A judge ruled last week that the elementary school could reopen today.
By DENISE DICK
VINDICATOR TRUMBULL STAFF
GIRARD -- Many parents who escorted their children to Prospect Elementary School this morning have adopted a wait-and-see attitude.
Today marked the first day of school for Girard pupils. Judge Peter Kontos of Trumbull County Common Pleas Court gave the go-ahead last week for Prospect to open.
About 50 parents had asked that the judge halt the school opening, concerned about their children's health because the elementary is connected to Girard Intermediate School, which remains closed because of health concerns.
The parents also have filed a $30 million lawsuit against the school board.
"I'm a little concerned, but we're going to give it a try," said Marcie Dukes, who brought her daughter, Kayla Plant, 6, for her first day as a Prospect first-grader.
Kayla has asthma and suffered some problems with the ailment during the last school year after two years without any occurrences.
Previously closed: Both Girard Intermediate and Prospect Elementary schools were closed May 1 by the board, but Prospect reopened three days later.
The intermediate school remains closed with pupils shuffled to Tod Woods School and the high school. Superintendent Joseph Shoaf said a time frame hasn't been established to reopen the intermediate school.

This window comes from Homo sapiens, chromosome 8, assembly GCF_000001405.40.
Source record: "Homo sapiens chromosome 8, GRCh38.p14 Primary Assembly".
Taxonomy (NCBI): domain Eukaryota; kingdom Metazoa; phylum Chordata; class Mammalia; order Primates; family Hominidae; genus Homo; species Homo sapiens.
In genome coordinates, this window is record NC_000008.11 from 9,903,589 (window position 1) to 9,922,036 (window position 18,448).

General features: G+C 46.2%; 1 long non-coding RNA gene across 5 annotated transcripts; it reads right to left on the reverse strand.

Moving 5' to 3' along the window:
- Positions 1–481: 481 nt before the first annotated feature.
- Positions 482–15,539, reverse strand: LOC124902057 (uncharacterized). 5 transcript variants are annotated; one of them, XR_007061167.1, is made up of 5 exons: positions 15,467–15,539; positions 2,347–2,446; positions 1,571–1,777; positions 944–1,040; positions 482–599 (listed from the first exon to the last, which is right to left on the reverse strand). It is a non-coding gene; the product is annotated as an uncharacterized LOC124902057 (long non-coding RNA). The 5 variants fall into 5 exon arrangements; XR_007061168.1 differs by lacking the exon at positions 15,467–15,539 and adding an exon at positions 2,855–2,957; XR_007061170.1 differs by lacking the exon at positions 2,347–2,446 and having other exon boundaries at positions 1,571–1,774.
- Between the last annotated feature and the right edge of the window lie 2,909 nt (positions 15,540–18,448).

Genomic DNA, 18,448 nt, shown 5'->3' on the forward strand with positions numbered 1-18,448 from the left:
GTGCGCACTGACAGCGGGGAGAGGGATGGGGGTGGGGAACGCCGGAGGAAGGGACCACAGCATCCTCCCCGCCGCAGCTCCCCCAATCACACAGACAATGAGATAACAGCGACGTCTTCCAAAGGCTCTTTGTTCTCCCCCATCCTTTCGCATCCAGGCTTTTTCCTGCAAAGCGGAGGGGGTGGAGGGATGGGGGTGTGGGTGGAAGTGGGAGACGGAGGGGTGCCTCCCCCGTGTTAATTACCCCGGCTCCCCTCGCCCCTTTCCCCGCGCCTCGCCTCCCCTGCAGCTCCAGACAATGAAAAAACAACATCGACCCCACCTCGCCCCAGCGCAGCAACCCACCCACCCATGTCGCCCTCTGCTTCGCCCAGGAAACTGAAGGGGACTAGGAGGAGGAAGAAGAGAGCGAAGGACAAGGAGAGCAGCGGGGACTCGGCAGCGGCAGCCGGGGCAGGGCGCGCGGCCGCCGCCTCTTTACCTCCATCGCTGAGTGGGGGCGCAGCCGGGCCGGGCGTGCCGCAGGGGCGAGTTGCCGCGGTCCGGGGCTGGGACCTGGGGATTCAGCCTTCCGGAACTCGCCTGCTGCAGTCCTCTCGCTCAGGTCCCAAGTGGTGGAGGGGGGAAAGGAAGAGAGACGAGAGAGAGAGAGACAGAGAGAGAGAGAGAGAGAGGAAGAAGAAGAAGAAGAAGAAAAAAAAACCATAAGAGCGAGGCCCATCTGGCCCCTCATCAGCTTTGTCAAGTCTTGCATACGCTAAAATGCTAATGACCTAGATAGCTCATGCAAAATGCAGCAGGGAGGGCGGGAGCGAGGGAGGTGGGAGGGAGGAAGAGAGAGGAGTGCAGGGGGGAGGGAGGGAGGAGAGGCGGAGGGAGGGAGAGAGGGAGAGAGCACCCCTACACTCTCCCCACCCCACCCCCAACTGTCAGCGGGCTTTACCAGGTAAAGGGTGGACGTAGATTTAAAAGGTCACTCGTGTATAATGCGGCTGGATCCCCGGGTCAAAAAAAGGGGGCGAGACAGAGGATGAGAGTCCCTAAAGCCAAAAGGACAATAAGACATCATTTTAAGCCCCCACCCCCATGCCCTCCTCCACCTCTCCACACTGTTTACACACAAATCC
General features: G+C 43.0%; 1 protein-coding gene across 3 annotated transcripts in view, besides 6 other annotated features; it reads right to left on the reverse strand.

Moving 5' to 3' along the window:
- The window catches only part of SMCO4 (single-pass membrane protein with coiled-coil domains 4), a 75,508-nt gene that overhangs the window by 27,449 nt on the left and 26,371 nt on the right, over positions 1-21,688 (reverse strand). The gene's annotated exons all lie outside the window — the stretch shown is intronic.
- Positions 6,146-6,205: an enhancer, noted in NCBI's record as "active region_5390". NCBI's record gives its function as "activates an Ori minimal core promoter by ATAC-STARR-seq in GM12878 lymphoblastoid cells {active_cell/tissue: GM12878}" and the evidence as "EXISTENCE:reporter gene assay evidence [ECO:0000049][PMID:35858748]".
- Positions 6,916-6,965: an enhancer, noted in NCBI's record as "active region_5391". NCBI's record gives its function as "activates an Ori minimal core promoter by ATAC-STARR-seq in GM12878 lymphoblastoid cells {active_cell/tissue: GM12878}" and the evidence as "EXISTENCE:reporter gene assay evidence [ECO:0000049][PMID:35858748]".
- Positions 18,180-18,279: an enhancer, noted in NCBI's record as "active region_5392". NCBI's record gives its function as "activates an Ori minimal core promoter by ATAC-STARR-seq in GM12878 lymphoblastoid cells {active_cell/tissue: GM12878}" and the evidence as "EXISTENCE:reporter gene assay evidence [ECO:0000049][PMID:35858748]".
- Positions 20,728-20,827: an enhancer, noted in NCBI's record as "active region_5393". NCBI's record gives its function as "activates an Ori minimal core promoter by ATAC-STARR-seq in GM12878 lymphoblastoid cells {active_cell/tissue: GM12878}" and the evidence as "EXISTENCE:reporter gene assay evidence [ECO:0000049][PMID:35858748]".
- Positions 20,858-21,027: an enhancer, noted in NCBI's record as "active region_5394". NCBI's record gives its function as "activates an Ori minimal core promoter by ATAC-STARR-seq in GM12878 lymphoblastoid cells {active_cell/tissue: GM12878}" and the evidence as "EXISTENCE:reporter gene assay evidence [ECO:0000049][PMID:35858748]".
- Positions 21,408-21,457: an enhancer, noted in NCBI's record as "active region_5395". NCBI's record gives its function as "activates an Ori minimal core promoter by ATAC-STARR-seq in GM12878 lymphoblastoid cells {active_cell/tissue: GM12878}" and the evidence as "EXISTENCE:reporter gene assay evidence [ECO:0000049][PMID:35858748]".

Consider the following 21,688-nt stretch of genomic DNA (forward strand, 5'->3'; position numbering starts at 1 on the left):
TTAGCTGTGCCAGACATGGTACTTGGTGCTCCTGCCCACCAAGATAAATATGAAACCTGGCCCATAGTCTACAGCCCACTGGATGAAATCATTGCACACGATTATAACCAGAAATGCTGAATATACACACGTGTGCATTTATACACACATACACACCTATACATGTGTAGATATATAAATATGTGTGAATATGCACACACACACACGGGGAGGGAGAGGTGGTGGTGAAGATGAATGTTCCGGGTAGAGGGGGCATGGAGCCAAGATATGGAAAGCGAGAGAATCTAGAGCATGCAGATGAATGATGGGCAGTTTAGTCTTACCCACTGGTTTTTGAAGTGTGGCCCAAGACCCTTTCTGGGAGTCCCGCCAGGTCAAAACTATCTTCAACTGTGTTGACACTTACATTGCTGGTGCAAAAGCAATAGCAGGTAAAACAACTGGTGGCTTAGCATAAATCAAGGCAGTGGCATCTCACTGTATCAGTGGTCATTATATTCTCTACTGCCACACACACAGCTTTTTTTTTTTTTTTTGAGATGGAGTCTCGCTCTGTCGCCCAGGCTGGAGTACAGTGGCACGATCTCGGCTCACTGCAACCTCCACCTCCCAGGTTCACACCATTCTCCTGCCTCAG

Attendance numbers weren't available late this morning.
Shoaf cited tests by Girard Board of Health, Ohio Department of Health, and Clayton Group of Akron, an environmental testing group, that showed no problems with the building, and Judge Kontos' ruling as reasons the school was safe to open.
Shoaf also pointed to Atty. Don Hanni's statements that the building should reopen for the first day. Hanni, who represents the parents, plans to get a company to conduct tests at the school.
Children lined up to go into the first day of school, wearing bright new athletic shoes, backpacks and outfits.
Dan and Jenny Durkin brought their sons, Danny, 8 and Joey, 7, to school.
"I'm not real concerned," Mrs. Durkin said. "Most of the problems were at the intermediate school."
Brad McCurdy also said he isn't worried about his stepdaughter, Hayley Libby.
"She had no problems last year," he said.
Excitement: Hayley, 7 and a second-grader, said she was excited about the first day of school.
"She loves to go to school," McCurdy said.
But Cathy Russell was more apprehensive.
"She was very sick last year," Russell said of her daughter, Stephanie, 6, a first-grader. "I thought they would close the school, but they didn't and she has to go to school."
Stephanie missed more than 30 days of school last year and her mother thinks the problems with the school building contributed to the problems.
"She had her tonsils out and they said she had the tonsils of a 50-year-old," Russell said.
Bill Stephens' son, Noah, 6, didn't suffer any health problems last year related to the building.
"I'm not too concerned about it," Stephens said. "The problem was on the other side."